'I hope my wanderings will not unfit me for a quiet life'

Portrait of Charles Darwin in 1839, by George Richmond. CUL.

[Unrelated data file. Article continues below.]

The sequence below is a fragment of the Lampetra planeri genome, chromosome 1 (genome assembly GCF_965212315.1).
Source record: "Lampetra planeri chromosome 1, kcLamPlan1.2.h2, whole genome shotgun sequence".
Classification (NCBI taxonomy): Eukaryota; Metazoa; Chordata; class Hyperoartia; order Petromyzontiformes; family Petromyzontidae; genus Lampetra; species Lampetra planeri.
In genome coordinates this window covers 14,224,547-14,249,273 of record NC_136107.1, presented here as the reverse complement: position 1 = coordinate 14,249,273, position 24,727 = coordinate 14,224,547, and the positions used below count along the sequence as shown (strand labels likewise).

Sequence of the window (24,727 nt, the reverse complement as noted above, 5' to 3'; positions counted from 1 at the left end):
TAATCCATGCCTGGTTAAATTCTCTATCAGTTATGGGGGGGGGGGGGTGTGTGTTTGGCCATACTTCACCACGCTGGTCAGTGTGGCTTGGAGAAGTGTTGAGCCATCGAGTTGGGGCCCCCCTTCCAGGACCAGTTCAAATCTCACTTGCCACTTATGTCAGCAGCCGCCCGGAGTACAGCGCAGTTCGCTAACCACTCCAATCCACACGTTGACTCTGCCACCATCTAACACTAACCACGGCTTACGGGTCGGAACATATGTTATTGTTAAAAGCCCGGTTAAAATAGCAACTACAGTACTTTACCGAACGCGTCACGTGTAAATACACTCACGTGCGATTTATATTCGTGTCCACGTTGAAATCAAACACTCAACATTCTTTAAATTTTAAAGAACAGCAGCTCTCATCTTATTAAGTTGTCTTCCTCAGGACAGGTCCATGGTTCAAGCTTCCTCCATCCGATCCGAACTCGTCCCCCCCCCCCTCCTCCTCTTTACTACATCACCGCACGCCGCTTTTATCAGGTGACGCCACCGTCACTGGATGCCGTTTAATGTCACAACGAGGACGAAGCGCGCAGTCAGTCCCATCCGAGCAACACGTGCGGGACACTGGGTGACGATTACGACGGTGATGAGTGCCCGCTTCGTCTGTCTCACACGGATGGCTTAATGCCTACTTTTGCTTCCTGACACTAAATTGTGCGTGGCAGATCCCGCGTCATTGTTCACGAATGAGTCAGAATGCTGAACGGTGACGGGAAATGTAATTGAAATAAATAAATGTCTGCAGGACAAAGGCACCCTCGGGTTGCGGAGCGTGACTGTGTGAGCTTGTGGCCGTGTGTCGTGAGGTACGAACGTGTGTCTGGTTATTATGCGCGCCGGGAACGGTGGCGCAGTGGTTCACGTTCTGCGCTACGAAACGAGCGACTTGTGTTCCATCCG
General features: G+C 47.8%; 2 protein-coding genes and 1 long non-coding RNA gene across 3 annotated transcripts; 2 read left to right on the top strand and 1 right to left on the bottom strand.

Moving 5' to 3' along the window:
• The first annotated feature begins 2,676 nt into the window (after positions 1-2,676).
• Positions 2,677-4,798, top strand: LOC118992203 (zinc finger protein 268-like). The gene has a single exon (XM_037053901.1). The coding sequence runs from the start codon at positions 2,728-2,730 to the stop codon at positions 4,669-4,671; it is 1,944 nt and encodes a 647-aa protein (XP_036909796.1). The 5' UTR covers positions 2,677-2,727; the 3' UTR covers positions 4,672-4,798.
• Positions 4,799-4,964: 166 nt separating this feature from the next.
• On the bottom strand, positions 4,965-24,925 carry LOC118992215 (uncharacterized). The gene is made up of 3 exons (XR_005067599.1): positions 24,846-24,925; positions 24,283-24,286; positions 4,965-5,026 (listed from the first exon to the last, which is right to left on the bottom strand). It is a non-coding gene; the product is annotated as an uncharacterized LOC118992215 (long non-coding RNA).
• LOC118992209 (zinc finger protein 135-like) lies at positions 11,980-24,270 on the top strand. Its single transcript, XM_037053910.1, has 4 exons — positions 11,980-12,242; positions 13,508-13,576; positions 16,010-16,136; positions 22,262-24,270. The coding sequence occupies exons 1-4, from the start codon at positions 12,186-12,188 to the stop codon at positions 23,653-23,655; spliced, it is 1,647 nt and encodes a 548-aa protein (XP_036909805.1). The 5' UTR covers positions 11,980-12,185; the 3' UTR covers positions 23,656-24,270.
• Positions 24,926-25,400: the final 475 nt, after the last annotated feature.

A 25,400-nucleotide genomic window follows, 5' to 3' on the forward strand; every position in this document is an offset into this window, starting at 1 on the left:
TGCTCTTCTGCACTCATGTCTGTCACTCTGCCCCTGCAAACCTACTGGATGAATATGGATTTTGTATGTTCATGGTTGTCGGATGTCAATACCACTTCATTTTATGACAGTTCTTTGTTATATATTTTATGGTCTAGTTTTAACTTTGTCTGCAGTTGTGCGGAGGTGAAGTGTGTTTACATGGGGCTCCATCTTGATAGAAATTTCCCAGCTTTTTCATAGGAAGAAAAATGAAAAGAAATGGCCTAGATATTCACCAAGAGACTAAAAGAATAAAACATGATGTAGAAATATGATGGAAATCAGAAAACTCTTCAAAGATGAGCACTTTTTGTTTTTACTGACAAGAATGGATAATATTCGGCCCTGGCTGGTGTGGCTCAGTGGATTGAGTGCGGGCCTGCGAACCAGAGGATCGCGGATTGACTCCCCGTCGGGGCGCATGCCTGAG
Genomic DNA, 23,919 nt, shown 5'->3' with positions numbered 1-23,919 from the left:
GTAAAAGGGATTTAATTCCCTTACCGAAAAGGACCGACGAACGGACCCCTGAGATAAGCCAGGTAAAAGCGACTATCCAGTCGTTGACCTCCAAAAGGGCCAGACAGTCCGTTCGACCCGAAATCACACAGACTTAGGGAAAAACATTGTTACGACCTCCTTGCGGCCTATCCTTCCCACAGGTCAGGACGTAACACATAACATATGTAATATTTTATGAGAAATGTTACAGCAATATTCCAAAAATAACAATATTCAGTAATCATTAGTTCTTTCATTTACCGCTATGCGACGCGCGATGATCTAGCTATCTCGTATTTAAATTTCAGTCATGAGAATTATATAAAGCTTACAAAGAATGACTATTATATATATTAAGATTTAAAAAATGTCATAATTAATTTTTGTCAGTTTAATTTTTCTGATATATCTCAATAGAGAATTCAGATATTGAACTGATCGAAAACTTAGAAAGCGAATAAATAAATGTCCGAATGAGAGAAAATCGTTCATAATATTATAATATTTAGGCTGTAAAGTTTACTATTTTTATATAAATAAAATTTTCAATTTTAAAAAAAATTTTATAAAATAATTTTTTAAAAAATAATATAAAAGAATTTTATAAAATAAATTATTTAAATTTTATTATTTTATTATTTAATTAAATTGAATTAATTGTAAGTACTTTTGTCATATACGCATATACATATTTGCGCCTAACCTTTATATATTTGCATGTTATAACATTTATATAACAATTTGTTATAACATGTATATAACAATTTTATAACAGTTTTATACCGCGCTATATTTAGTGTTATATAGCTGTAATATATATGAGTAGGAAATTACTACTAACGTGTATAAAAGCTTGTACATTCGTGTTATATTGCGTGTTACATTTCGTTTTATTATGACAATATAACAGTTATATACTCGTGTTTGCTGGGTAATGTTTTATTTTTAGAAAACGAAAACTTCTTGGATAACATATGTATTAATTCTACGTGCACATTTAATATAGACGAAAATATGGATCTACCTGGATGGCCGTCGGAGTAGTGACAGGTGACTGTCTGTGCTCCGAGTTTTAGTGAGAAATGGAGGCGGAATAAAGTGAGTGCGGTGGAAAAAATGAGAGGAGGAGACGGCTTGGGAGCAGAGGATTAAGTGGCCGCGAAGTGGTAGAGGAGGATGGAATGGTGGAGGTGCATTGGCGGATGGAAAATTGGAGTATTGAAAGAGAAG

It is ‘a most comfortable reflection…that a ship, being made of wood & iron, cannot last for ever & therefore this voyage must have an end.’ After spells ashore in Australia and Africa, and a detour back across the Atlantic to check the very first charts they had made of South America, the Beagle arrived in Falmouth on 2 October 1836 after a voyage of four years, nine months and six days. Darwin, now twenty-six, wrote wearily: ‘I am convinced it is a most ridiculous thing to go round the world, when by staying quietly the world will go round with you’. His notes and diaries furnished material for an impressive array of publications, including a best-selling travel book, Journal of Researches, and, in private notebooks begun in the months immediately after the voyage, Darwin began to crystallise the ideas only finally made public more than twenty years later in On the Origin of Species.